I recently heard from a painter who would really like to work outside, but cannot currently afford the pricey easel systems sold in art supply stores. I think it is a shame that she feels hindered by her situation, so I wanted to share a few ideas I have for alternatives to expensive easels.
I am going to tell you about a couple of projects that are relatively easy to do and can work almost as well the French Easel, Open M Box, Easyl, Soltek Easel, etc., all of which cost up to many hundreds of dollars to purchase new.
I have made myself a small pochade out of an old cigar box I picked up at a local tobaccanist for free. All you have to do is ask nicely - they will cost you a few dollars at the most. I hammered in a nut that has teeth at the bottom of the box (some glue is not a bad idea as well to ensure it stays put) so I can attach it to my tripod. If you already have a tripod, this could be a really cheap way to go.
If not, tripods can usually be had for as little as $30. Take your tripod to the hardware store and tell them what you want to do - they will help you find what you need fast. You are then able to prop or clamp a small canvas or board in the box and either hold your palette, or do what I did and cut up an old paint stick to prop up a small board to serve as a palette in the box. I also glued in small pieces of wood (cut from a piece of wood that came with the cigar box) in the lid to hold the palette down when the box is shut, so you don't have to clean off the palette until you get home. The down side of this is that the palette is pretty teeny. It also takes quite awhile to work out where to position all the little pieces of wood and to cut them up in the correct sizes.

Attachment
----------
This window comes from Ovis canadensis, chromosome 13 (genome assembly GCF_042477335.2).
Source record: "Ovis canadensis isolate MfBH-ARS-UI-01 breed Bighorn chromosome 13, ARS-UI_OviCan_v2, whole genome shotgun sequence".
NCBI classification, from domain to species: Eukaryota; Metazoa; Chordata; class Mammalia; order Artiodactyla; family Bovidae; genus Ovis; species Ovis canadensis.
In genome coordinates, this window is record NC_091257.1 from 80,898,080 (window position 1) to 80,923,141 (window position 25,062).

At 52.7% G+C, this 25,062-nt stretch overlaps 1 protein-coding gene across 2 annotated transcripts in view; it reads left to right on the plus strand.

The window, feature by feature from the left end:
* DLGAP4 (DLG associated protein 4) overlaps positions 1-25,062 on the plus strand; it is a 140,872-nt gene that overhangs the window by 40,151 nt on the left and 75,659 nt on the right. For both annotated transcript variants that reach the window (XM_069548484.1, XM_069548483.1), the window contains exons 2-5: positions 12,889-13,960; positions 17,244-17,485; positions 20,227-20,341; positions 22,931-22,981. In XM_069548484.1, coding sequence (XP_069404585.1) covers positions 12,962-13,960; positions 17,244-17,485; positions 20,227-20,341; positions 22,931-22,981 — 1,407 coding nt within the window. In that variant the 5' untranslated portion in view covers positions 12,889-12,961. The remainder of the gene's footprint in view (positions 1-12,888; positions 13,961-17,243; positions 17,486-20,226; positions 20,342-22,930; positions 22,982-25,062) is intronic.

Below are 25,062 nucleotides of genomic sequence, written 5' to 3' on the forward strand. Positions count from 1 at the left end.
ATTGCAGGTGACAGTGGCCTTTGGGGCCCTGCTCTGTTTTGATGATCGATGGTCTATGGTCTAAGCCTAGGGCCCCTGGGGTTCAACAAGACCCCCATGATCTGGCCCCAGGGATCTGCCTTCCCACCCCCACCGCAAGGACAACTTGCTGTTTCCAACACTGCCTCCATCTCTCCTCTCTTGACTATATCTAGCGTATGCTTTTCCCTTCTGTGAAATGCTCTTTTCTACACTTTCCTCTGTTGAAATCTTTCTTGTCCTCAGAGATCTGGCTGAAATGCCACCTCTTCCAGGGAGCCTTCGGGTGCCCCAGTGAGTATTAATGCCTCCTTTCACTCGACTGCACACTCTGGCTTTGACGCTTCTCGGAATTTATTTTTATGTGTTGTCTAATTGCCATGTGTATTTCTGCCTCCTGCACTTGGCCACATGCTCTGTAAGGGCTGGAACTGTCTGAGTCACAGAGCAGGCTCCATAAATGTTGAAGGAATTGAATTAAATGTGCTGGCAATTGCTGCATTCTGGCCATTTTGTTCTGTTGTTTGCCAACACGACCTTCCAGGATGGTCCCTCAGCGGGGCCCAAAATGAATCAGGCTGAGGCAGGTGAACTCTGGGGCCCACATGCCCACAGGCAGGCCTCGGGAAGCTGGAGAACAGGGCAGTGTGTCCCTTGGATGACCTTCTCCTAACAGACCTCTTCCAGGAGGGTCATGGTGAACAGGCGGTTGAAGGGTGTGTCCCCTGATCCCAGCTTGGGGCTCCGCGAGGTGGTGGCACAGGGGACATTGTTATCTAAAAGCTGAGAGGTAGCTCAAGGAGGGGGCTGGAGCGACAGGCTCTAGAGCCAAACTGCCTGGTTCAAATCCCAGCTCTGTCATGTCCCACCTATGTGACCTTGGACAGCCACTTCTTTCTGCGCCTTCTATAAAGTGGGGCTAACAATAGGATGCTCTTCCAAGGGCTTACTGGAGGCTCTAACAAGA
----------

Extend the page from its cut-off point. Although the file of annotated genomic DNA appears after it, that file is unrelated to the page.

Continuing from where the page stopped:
I also glued a piece of wood (which actually came with the cigar box for some reason) on the back of the lower box to keep the lid propped open. Depending on the depth of your box, you may even be able to fit some tubes of paint under the palette and a brush or two that has been sawed off. You may come up with a better solution - let me know if you do!
A second idea is to simply use a piece of 12" x 16" hardboard (to which I glued a 2 1/2" square of 3/8" board after drilling a hole in it) and then I glued in a nut that the tripod can screw into. I simply clamp my painting panel, which can be any size less than 12" x 16", with sturdy clamps and I can paint a variety of sizes. I am not even remotely handy, but I found these projects fun to figure out and easy to accomplish so I think even the worst handyman or woman can do it. And, of course, there are always friends with tools to ask for a favour - maybe you can do a painting for them in return!